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Training Tips

Sleep and Performance

By April 26, 2018 No Comments

Ahhh sleep…we all love crawling into our beds after a long day, but do you know why your body needs sleep? What really happens when we sleep?

Repair –

Our body takes a beating throughout the day, both mentally and physically. Add in the fact that we are athletes, and you can imagine how much repair we need. Sleep is just as important as the miles we run, for without the repair of the structures of our body, we cannot perform at our highest level. Sleep also makes us more alert and better able to concentrate. I am sure we have all tried to perform (either at work or at running) on very minimal sleep…how productive were you? Did your performance suffer?

Making Memories –

As we sleep our body takes short term memories and turns them into long term memories (remember cramming for exams in college and how you forgot everything right after the test…it’s because we missed out on the long term memory making!). Also while we sleep our bones, muscles, and joints take the training from the day and remember it. This is how we become bigger, faster, and stronger. (And of course, remember every crazy minute of the 20 mile run from a few weeks ago). Are you trying to gain flexibility? Stretch before bed…not only does it help you relax before you fall asleep, but your body will remember that lengthened position and over time, increase flexibility.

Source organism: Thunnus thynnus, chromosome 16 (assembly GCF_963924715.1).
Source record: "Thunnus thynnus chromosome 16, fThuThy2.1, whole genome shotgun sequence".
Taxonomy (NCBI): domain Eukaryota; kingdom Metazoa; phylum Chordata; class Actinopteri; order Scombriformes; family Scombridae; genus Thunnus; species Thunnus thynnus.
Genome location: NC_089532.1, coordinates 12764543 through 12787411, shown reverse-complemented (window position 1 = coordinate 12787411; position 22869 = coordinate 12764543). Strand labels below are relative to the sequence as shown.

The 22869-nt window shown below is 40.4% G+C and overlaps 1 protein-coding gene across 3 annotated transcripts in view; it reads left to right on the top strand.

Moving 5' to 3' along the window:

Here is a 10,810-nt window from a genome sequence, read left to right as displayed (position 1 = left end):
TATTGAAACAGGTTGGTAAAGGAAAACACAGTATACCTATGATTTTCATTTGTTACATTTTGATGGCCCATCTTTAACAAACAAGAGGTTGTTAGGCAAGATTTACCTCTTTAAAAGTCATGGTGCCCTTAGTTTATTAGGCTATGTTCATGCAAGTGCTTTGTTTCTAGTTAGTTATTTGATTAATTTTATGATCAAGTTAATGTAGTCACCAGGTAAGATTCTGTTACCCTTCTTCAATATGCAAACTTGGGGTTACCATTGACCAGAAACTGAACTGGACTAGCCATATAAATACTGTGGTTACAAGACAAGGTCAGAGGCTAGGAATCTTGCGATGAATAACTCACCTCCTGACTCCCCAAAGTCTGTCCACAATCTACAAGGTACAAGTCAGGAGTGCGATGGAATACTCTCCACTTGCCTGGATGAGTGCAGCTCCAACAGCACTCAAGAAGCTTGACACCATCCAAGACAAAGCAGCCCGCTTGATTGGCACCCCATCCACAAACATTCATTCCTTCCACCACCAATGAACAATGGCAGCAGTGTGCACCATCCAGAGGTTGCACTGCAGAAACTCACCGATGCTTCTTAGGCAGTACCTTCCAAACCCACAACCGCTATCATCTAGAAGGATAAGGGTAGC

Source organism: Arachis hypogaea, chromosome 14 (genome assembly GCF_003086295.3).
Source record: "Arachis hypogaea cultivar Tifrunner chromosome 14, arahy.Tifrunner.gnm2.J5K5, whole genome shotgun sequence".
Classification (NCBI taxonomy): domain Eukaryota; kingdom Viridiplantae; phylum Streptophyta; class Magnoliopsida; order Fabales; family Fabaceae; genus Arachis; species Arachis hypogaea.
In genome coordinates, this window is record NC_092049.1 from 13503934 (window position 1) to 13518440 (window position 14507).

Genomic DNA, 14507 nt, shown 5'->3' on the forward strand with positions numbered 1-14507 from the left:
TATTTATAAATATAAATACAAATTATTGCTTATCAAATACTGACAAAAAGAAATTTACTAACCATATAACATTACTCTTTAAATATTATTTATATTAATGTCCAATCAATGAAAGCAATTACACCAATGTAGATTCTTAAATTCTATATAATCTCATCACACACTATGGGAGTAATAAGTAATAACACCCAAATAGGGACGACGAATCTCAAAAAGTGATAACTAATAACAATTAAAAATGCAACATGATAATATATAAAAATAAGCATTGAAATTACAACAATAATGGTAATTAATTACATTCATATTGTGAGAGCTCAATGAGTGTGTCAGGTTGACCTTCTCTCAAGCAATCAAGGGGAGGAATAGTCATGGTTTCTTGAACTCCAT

Hormone Regulation –

Was there ever a time when your appetite was all over the place (other than being starving from that 20 mile run a few weeks ago…I am sensing a pattern)? Regular sleep helps to regulate the hormones that help with appetite as well as growth. Also, being more tired tends to lead to overeating, and thus can contribute to weight gain and/or feeling slow and sluggish. So go ahead and have that burger before bed (not really though…might cause gas and bloating) but be sure you get plenty of sleep!

Quantity & Quality –

Ideally, each time we sleep we should get the right amount of hours and all those hours should be quality (following the specific stages of sleep). We want a restful sleep as well as stay asleep long enough for the body to perform all the actions it needs to. We want to wake up feeling refreshed, alert, and pain free (maybe sore from that 20 mile run a few weeks ago).

So in conclusion, whether you are training for a marathon or training for life, sleep should be a part of the plan!